Signs of progress toward funding the government's $1 trillion operations showed up across Capitol Hill on Monday, as members returned to put the finishing touches on a 12-part omnibus bill that will fund the government through October.
Though little evidence of work being done has emerged in the public domain — aside from the cigar smoke creeping out from behind the door of House Appropriations Committee Chairman Harold Rogers's office — members and aides from both chambers say progress is being made and that they anticipate the appropriations bill will pass Congress before the current funding mechanism expires on Jan. 15.
After nearly a month of negotiations conducted largely by staff members, the Appropriations subcommittee chairs in both chambers have made progress on their separate bills and have sent the bulk of their work and a few remaining disagreements up the chain to the chairs of their respective committees.
"I'm glad to say that it's going well. I don't think it's finished yet — you'd have to ask Chairwoman [Barbara] Mikulski about exactly where the details are — but I know we've been working hard to get it done," Sen. Mark Pryor, D-Ark., who chairs the Appropriations Subcommittee on Agriculture, Rural Development, and the Food and Drug Administration, said Monday.
Rogers and Mikulski were scheduled to meet Monday, according to a House aide, to work out the remaining hang-ups and prepare final legislation. Rogers had to reschedule that meeting, according to Mikulski's office, but the two have been discussing the omnibus and will continue to meet to work out the final bills. Details are being discussed between the two committee chairs, according to lawmakers.
"It always happens that way," said Senate Appropriations Committee member Jack Reed, D-R.I., who chairs the Interior Subcommittee. "You do as much as you can and then there are certain issues that have to rise to the two leaders. I think the staffs have done a remarkable job — good cooperation, very thoughtful, serious debate, principled debate. That's been a very good sign."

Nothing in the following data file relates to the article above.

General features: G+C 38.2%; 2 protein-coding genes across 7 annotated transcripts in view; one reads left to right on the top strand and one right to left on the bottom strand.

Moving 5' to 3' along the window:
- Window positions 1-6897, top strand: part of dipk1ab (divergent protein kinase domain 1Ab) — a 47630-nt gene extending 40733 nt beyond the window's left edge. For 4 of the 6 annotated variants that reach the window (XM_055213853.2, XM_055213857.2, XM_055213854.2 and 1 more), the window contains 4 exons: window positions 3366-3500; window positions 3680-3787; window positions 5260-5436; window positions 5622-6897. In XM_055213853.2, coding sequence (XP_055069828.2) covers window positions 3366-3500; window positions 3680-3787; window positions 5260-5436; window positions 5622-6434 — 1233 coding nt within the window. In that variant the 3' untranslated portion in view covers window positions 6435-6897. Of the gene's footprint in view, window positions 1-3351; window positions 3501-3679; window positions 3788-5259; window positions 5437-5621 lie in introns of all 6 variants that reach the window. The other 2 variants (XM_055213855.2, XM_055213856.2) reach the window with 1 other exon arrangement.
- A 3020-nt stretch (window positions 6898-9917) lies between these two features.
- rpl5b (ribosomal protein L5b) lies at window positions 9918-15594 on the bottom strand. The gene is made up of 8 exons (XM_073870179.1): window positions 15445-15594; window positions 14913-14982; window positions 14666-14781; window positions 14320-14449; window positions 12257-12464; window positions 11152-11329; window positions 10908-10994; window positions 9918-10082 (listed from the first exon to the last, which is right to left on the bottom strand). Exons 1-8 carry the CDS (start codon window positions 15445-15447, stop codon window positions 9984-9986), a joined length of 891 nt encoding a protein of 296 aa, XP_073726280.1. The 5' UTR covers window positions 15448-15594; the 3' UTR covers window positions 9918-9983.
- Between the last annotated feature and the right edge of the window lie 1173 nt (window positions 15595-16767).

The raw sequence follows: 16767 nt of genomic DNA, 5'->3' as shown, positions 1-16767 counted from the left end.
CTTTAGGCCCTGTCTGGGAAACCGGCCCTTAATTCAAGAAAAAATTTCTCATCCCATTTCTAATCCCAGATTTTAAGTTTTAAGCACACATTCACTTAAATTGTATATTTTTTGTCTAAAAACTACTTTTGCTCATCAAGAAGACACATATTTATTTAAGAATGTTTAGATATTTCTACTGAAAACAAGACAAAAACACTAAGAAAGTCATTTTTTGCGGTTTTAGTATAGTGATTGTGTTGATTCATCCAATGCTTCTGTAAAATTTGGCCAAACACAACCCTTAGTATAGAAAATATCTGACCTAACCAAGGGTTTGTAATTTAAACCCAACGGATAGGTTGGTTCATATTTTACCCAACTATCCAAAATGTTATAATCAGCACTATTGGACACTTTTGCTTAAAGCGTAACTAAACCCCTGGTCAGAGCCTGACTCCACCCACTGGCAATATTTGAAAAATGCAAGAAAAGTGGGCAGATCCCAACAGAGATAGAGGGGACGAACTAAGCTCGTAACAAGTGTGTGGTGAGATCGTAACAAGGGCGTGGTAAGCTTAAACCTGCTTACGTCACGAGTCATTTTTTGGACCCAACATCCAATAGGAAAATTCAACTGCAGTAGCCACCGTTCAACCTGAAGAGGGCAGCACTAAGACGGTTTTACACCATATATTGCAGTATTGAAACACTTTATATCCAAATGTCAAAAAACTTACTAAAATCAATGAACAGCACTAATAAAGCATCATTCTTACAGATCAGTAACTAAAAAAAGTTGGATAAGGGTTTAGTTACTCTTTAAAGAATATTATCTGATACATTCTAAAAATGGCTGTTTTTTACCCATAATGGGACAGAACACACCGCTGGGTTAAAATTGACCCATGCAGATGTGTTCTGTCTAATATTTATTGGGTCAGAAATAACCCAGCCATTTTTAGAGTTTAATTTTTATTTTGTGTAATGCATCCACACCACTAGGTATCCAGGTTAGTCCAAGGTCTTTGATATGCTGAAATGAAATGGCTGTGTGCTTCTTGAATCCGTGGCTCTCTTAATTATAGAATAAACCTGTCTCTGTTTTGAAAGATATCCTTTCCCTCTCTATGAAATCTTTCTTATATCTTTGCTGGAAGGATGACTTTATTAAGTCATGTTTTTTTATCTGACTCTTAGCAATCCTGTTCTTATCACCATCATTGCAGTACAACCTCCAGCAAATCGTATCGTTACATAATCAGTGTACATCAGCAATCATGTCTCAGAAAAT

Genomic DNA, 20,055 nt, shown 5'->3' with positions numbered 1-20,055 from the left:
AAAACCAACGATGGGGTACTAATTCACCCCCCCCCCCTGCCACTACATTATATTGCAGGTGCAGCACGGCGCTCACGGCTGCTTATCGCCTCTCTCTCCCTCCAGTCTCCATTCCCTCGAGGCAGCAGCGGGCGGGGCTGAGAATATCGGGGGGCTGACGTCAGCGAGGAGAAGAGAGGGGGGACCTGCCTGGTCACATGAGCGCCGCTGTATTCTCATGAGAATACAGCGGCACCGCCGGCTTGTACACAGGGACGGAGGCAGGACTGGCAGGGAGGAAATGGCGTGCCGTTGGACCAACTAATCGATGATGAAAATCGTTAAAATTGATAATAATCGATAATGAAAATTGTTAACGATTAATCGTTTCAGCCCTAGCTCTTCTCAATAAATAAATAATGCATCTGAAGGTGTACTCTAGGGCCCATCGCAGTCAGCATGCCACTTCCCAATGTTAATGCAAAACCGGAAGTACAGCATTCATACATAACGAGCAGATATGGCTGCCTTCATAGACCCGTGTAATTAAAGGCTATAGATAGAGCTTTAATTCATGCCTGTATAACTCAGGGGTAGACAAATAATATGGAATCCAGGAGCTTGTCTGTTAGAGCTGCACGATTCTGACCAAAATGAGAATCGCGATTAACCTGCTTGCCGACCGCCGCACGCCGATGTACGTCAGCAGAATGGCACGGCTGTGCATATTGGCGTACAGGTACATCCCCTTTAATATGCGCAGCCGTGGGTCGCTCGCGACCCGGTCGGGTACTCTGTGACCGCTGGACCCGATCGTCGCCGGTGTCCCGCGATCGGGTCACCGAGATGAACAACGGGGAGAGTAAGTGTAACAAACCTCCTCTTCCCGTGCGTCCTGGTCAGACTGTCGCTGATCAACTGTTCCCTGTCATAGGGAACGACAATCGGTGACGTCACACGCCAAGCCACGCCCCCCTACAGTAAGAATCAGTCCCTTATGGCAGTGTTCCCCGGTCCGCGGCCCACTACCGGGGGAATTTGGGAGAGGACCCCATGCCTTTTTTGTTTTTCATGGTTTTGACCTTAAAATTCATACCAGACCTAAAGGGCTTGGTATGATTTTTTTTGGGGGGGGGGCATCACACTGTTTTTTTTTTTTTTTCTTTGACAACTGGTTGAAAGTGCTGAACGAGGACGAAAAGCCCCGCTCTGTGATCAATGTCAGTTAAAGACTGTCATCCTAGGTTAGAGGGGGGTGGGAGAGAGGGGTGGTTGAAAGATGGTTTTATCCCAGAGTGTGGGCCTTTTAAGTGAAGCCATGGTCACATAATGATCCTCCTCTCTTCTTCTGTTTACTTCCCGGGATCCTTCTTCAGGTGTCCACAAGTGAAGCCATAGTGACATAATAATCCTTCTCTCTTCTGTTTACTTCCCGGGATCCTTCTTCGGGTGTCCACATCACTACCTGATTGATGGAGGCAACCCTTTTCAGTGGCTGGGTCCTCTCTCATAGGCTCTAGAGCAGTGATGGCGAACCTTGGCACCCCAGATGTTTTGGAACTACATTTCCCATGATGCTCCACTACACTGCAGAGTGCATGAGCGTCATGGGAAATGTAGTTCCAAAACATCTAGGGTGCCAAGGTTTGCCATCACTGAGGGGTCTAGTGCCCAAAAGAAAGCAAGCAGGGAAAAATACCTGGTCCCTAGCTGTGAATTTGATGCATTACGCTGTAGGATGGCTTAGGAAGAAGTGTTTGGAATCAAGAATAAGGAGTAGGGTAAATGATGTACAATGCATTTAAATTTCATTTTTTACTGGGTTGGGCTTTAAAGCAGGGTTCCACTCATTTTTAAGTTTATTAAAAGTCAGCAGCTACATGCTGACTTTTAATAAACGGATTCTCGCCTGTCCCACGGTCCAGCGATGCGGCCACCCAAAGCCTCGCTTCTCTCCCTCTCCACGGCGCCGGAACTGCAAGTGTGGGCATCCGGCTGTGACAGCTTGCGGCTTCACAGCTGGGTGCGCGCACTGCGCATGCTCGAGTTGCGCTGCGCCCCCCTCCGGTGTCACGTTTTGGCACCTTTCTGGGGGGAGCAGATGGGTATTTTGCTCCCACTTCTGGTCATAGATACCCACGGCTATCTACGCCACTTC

Mikulski and Rogers plan to meet early this week with the ranking members of their committees, a sign that progress is being made. A final omnibus bill is expected to be unveiled in the middle of the week with a vote likely in the House as soon as Wednesday or Thursday, according to a senior Democratic Senate aide. The Senate would then take the bill up next week before leaving for the Martin Luther King Jr. recess.
"I think the staff has done a remarkably good job on both sides — the House and Senate," Reed said. "I hope we can reach a principled agreement."
The issues left before the Appropriations chairs are a closely guarded secret, and both members and staffers for the committees declined to comment on what specific disagreements remain. One House Democratic aide involved in the discussions would say only that there are "open and unresolved issues" and that none of the 12 bills that will make up the final omnibus are yet completed.
Funding levels for financial agencies and for the Interior and Health and Human Services departments, in particular, are common sources of disagreement in appropriations battles and are likely to be among the final decisions agreed to by the committee.
Without much time before the current continuing resolution expires, lawmakers and staff have marked up the omnibus mostly behind the scenes, with no public markups expected. That means that while the budget deal that passed late last year set the $1.012 trillion spending level for the remainder of fiscal 2014, appropriators are fine-tuning the spending levels at the subcommittee level.
There will almost certainly be agreement, say members and staffers on both sides of the discussions. Optimism is high among appropriators that they will meet the Jan. 15 deadline to fund the various departments of government without resorting to a continuing resolution. At worst, they say, Congress could pass a one- or two-day CR to fund the government at current levels and give appropriations staffers a few more hours to come to an accord.
Even given the disagreements over funding levels for some controversial departments, the House Democratic aide said that the committee members are committed to passing a 12-part omnibus. If appropriators fail to come to an agreement on any one aspect of the omnibus, they could pass a CR, maintaining the current funding for that program. But members are not currently considering that option, the aide said, confident that they will get a deal across-the-board. "We're still working hard and optimistic," the aide said.
To get there, Rogers and Mikulski have indicated to committee members that they will avoid the kinds of high-profile policy disagreements that have derailed past appropriations bills, according to another Senate Democratic aide. That means this omnibus bill will likely focus on small areas of agreement, leaving major policy battles for another day — much like the budget deal that gave birth to it.
Senate Republicans aren't likely to block the potential omnibus, said Sen. Mike Crapo, R-Idaho, but he cautioned that members haven't seen the legislation yet. Having felt the sting in the polls after last October's government shutdown, Senate Minority Leader Mitch McConnell has said Republicans won't again shutter the government on Jan. 15.
This article is from the archive of our partner National Journal.
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